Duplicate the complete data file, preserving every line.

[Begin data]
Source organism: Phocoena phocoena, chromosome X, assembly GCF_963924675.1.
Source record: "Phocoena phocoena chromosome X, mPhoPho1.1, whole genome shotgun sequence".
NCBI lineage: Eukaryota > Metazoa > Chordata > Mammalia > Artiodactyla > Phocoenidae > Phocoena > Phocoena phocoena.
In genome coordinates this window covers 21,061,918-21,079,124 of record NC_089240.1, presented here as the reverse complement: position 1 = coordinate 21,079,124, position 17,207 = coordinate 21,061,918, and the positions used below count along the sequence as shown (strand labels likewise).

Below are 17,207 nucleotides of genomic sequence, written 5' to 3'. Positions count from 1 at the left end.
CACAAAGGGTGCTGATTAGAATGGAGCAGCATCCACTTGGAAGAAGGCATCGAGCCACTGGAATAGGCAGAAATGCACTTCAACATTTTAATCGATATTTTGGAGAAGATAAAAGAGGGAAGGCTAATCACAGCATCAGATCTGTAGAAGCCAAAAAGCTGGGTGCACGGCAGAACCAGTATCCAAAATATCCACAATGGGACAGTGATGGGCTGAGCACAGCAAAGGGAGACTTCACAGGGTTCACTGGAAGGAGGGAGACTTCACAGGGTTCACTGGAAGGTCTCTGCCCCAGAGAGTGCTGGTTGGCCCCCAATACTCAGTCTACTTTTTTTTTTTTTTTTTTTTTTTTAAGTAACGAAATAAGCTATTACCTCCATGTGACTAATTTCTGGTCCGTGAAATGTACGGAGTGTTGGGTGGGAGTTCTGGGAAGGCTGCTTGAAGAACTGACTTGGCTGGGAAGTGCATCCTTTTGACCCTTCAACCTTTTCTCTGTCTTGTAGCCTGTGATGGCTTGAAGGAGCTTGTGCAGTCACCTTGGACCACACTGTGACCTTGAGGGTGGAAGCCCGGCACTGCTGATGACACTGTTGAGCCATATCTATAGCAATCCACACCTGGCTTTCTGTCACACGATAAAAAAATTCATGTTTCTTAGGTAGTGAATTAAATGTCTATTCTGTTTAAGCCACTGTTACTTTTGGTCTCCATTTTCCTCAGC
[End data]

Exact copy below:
Source organism: Phocoena phocoena, chromosome X, assembly GCF_963924675.1.
Source record: "Phocoena phocoena chromosome X, mPhoPho1.1, whole genome shotgun sequence".
NCBI lineage: Eukaryota > Metazoa > Chordata > Mammalia > Artiodactyla > Phocoenidae > Phocoena > Phocoena phocoena.
In genome coordinates this window covers 21,061,918-21,079,124 of record NC_089240.1, presented here as the reverse complement: position 1 = coordinate 21,079,124, position 17,207 = coordinate 21,061,918, and the positions used below count along the sequence as shown (strand labels likewise).

Below are 17,207 nucleotides of genomic sequence, written 5' to 3'. Positions count from 1 at the left end.
CACAAAGGGTGCTGATTAGAATGGAGCAGCATCCACTTGGAAGAAGGCATCGAGCCACTGGAATAGGCAGAAATGCACTTCAACATTTTAATCGATATTTTGGAGAAGATAAAAGAGGGAAGGCTAATCACAGCATCAGATCTGTAGAAGCCAAAAAGCTGGGTGCACGGCAGAACCAGTATCCAAAATATCCACAATGGGACAGTGATGGGCTGAGCACAGCAAAGGGAGACTTCACAGGGTTCACTGGAAGGAGGGAGACTTCACAGGGTTCACTGGAAGGTCTCTGCCCCAGAGAGTGCTGGTTGGCCCCCAATACTCAGTCTACTTTTTTTTTTTTTTTTTTTTTTTTAAGTAACGAAATAAGCTATTACCTCCATGTGACTAATTTCTGGTCCGTGAAATGTACGGAGTGTTGGGTGGGAGTTCTGGGAAGGCTGCTTGAAGAACTGACTTGGCTGGGAAGTGCATCCTTTTGACCCTTCAACCTTTTCTCTGTCTTGTAGCCTGTGATGGCTTGAAGGAGCTTGTGCAGTCACCTTGGACCACACTGTGACCTTGAGGGTGGAAGCCCGGCACTGCTGATGACACTGTTGAGCCATATCTATAGCAATCCACACCTGGCTTTCTGTCACACGATAAAAAAATTCATGTTTCTTAGGTAGTGAATTAAATGTCTATTCTGTTTAAGCCACTGTTACTTTTGGTCTCCATTTTCCTCAGC